Atticus: No, not yet.
Mark: Stop messing around, Att. Where are you?
Mark: Did you say Timbuktu?
Atticus: Yeah, it's pretty incredible. You would love it here. There's this amazing library--
Mark: Put your brother up.
Atticus: Okay. But don't get mad at him. It's not his fault, it was all my idea.
Mark: It was your idea to take an impromptu trip to Timbuktu?
Atticus: You know what I'm like when I get excited about something. Remember that time on Cape Cod when I really got into whales and that sonar machine and that guard came in the middle of the night?
Mark: That was different. Listen to me--
Atticus: And when that time when I got obsessed with the lost Roanoke colony that I made Jake take me down to Virginia, where we got on the wrong train and ended up in Pittsburg?
Mark: Pittsburg is not the same as Timbuktu.
Atticus: Remember when we were living in England and I had this great idea for an experiment to do in Stonehedge, and then those people called the Scotland Army 'cause they thought--
Mark: Just put your brother on.
Atticus: Okay, here he is.
Jake: Hey dad.
Mark: Have you gone completely insane?
Jake: I know how it looks, but you have to trust me. It was important.
Mark: Important enough to fly to Africa? Without telling me? Listen, I know for the past years had be rough for you and hard for all of us and you were just trying to make your brother happy. But you can't jet off into the other side of the world just because he has an idea in his head. He's 11. You're supposed to be the adult. It's your responsibility to protect him.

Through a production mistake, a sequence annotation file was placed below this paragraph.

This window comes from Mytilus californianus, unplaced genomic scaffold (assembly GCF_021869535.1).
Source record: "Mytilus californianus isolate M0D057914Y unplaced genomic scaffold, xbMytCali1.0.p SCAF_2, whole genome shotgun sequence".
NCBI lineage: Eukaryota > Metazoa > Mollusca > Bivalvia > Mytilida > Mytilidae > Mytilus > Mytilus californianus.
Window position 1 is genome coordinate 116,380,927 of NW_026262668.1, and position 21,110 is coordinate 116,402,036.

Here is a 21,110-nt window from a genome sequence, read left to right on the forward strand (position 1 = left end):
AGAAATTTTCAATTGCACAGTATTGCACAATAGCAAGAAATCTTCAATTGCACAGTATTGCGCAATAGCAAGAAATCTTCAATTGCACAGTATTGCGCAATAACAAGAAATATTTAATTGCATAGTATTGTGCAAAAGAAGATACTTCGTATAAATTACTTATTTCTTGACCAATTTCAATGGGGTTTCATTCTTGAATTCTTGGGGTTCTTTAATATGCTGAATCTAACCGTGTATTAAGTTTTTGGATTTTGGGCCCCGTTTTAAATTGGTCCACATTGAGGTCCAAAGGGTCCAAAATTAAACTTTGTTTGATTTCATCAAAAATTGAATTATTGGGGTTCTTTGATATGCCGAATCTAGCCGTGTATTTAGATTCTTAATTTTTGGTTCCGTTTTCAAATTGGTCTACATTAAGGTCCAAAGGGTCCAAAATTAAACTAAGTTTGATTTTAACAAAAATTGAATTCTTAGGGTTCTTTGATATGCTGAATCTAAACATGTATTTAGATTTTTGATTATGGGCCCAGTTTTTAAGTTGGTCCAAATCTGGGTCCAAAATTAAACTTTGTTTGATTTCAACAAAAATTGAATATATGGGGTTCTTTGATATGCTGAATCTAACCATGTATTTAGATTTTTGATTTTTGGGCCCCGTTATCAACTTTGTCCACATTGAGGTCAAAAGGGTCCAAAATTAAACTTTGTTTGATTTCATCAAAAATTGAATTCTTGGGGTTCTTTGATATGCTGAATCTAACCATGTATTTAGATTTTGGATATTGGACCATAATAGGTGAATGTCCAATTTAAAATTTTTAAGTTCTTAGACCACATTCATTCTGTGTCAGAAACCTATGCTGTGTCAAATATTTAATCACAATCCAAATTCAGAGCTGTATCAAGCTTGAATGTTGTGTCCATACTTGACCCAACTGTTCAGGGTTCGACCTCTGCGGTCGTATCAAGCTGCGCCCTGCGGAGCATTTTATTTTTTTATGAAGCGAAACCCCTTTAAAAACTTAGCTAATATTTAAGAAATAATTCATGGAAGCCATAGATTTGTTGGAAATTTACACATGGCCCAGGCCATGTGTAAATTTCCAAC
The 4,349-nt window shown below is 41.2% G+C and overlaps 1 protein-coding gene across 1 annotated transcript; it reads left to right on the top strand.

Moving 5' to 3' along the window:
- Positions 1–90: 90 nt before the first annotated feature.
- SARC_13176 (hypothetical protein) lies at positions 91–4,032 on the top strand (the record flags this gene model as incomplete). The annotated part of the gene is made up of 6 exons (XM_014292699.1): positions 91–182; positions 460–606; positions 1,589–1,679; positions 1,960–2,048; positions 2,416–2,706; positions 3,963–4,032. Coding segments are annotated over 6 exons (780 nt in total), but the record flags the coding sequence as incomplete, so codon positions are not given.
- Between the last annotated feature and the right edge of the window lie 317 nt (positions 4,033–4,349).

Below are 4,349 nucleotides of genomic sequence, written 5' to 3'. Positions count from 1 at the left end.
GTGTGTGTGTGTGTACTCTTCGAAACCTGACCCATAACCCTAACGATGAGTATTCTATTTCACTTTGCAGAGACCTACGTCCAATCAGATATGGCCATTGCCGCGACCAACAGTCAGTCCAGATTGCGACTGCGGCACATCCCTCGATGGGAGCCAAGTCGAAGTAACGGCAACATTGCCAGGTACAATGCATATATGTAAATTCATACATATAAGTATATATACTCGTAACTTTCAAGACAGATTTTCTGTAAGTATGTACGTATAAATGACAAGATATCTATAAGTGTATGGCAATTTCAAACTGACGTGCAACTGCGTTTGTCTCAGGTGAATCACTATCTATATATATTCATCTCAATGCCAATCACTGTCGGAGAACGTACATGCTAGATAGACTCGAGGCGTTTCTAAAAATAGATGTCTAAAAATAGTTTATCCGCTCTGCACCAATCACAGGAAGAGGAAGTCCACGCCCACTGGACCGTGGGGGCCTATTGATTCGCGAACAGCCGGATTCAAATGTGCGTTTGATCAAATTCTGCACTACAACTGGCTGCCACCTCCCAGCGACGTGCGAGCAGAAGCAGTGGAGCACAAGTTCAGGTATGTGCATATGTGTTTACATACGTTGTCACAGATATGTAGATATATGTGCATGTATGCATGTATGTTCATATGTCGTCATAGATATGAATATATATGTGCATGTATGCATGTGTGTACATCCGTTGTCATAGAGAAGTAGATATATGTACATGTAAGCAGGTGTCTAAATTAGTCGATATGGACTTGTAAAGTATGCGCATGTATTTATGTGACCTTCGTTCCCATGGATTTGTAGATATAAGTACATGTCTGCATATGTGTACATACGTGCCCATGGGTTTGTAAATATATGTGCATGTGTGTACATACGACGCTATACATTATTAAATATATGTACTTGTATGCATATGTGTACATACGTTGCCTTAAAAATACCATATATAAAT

Jake: I know, and I'm going to start doing a better job, but this trip was just more than just a crazy vacation. Our friends were in trouble and you know them.
Mark: And I assume these were the same friends that needed your help in Turkey?
Mark: Are they arms dealeras? Fugitives? Is this some sort of late onset teenage rebellion? I'm sorry I didn't let you get that tattoo in high school. And I really thought you'd regret having the Gryffindor crest permenantly...
Jake: Dad, no. This has nothing to do with that.